What Should Be In Your Golf Course’s Long-Range Plan?

Eric J. von Hofen planting a Live Oak tree
If you listen to the news, anyone in the golf business should be running for the hills and filling out an application at the local grocery store these days. This goes for the members too. Golf rounds have declined and the NGF reported again today that more courses closed in 2010 then opened. Those courses that have had a long-range plan is place have come out on top during the market meltdown over the last two years. I have found a pattern of success at operations that have been proactive and set up a committee that has tackled these tough issues.

In order for these long-range plans to get off the ground and stay on track, you need to have longevity on the committee. Usually the past presidents of the club are the best fit. These individuals know the history of the operation and have served their time. They usually are long time members and have the time to met once a quarter. During these meeting topics can be covered very quickly with little time wasted on bringing new people up to speed on what’s going on.

With so many moving parts in running a successful golf course operation, a long-range committee needs to look at the following areas to keep the club and course on track.

1.Membership– What is the trend at the club? How are you handling membership pricing and dues?
2.Staff– How is the club retaining and rewarding it’s best employees? Turn over is expensive and you would like to continue to get that member pour from the server who knows what you drink and eat as soon as you walk in the door.
3.The golf course-Many say it’s the most important thing and I have to agree. Understand the history of the course and when it was built. If it was designed by a classic architect, don’t mess it up. Get a professional that understands the design thoughts and don’t let a group of low handicap players redesign the course to fit their games.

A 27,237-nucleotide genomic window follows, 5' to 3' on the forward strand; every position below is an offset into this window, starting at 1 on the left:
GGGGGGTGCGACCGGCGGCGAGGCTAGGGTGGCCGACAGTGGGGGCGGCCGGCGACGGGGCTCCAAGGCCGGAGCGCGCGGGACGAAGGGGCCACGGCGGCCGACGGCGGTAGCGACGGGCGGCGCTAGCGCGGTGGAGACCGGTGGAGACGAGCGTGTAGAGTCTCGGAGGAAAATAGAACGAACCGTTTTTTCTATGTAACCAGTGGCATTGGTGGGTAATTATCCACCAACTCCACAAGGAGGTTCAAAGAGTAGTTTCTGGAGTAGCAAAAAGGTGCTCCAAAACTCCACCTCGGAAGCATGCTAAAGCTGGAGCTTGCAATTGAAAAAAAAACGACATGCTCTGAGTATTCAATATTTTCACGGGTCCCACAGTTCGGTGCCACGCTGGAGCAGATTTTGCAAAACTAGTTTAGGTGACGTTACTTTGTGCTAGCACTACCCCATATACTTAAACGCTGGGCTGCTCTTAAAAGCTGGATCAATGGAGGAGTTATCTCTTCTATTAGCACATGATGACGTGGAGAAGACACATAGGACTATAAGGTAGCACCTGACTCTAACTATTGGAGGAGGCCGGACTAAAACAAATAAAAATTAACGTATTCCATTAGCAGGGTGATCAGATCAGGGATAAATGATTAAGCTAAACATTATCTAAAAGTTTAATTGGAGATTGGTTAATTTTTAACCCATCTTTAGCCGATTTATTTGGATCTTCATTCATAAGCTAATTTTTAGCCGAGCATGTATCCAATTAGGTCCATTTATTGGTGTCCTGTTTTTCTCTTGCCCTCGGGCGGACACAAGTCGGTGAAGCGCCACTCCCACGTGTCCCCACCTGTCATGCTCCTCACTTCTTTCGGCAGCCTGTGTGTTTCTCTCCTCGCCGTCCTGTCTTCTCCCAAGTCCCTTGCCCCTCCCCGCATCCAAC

4.Water– Understand the irrigation system and how it works. This alone could be a million dollars or more if you need to replace it. Just because the pipes are out of sight and out of mind doesn’t mean your irrigation system is doing it’s job. Is your club taking measures to conserve water? You might be surprised on what you find out.
5.The clubhouse-What upgrades are needed to maintain the building and provide new services younger members with families might want to use on a daily basis. Here I would listen to these folks, because they will be around for many years to come.
6.Capital Equipment-What does the kitchen need to cook 600 people Thanksgiving dinner or that 300 people at a weeding? How about equipment to mow the greens and fairways. Have you priced out a new rough mower lately? I will save you the trouble and tell you they cost as much as your wife’s BMW. These expenses have to be planned for.
7.Landscape-Yes, good old plants and trees. Believe it or not, but they too have a life expectancy and need to be cared for. Develop a plan with an architect that knows what the heck these trees and plants will look like 40 to 50 years from now. Work off of the plan and add plant material over time. Try not to install the entire design in two months and expect them to grow 20 feet in a year. Remember this apart of a long range plan.

I hope you use these seven items as building blocks to put together or enhance your clubs long-range plans. Good luck out there.

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